Construction leaders and managers working for federal contractors wear many hats: staffing their job sites, ordering materials, training their crew and putting in the extra hours to meet project deadlines. With so many responsibilities, it can be difficult for federal contractors to keep up with changing compliance regulations from the Office of Federal Contract Compliance Programs (OFCCP), which exists to ensure fair access to federal contractor job opportunities. Unfortunately, noncompliance can end up costing construction companies a lot.

1. Negative Monetary Effects of Non-Compliance

The most significant cost of noncompliance is the financial burden companies face. In 2017, federal contractors that were found in violation of OFCCP policies were fined a total of $23,910,884.00. Fines can range from a couple of thousand dollars to millions of dollars and contractors can be required to pay in as little as 30 days (or less) from the day the violation settlement is approved. Imagine being faced with a fine ranging from tens of thousands of dollars to millions, and having less than a month to pay for it. Some businesses don’t have the financial means to recover from a situation like that, particularly smaller construction companies, making the risk extremely high for federal contractors without a compliance solution.

2. Non-Compliance Leads to Decreased Productivity

Fines aside, monetary consequences can continue when lost productivity results in missed project deadlines and delayed future projects. With the average audit lasting 720 days (just under two years), time is sure to be taken away from the jobsite as construction managers without a one-stop compliance solution work to track down all the documents required by an OFCCP auditor.

At a time when recruiting qualified construction workers and the construction skill gap presents challenges for many, construction companies may not have enough workers to cover high-skilled projects if the manager is away, or may be putting too much pressure on one individual employee, which can result in a burnout.

3. Poor Employee Engagement During Onboarding

In this market, employee onboarding often happens in different intervals, needing training, manager support and safety oversight. Having a strong construction onboarding program within a new construction employee’s first few weeks results in higher retention and employee engagement down the line.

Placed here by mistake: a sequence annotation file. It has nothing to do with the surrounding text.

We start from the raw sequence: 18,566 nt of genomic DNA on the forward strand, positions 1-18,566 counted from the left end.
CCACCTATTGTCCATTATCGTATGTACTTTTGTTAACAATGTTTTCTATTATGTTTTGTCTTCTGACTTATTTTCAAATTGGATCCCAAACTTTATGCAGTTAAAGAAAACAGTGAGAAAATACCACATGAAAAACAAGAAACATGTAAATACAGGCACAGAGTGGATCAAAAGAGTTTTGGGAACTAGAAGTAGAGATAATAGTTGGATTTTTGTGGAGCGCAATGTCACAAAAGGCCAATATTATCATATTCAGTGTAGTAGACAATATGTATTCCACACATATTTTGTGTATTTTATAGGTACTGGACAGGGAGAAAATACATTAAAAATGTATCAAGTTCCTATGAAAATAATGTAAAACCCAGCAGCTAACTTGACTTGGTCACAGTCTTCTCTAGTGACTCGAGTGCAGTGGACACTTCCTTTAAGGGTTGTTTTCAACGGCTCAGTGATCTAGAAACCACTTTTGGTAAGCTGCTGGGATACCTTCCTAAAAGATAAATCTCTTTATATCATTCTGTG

When managers aren’t around, onboarding and ongoing training can be detrimental to employee engagement. We know that employee engagement is crucial because having disengaged employees:

  • Leads to higher turnover rates
  • Increases recruiting costs
  • Prolongs project completion times

In this candidate market, managers just can’t afford any situations that jeopardize onboarding or employee engagement.

4. Negative Company Reputation

When employee morale and company culture start to shift, and unhappy employees receive little training and manager support, your employer brand could be in trouble. Your employer brand matters because it affects recruiting efforts. If employees complain about their work situation to friends or generally don’t enjoy being at work, it might actively discourage friends from applying when a new job opens up, or they might never mention an opening to their networks at all.

Additionally, the media has followed audit violation stories in the past, resulting in bad press that affected construction companies. With recruiting costs near $4,000 per open position, employee referrals and strong public relations can be a saving grace for companies with a small recruiting budget. When your employer brand has a negative perception, you can’t expect the skilled workers you want to flock to your company.

What You Can Do About It

Despite the high financial, employee and productivity costs, there are steps federal contracts can take to ensure they are always compliant.

Some ways to help when an audit is taking place are:

  • Having a written AAP
  • Implementing a cloud-based central filing system
  • Using a compliant reporting tool

The goal of an audit is to pass without any violation and to pass quickly. By taking the necessary steps to become audit-ready now, your workforce and company can thrive in the future.

To learn how to overcome and avoid compliance issues, read Symptoms & Solutions with Bryan May: Don’t Let Labor Law Compliance Challenges Slow Your Hiring.

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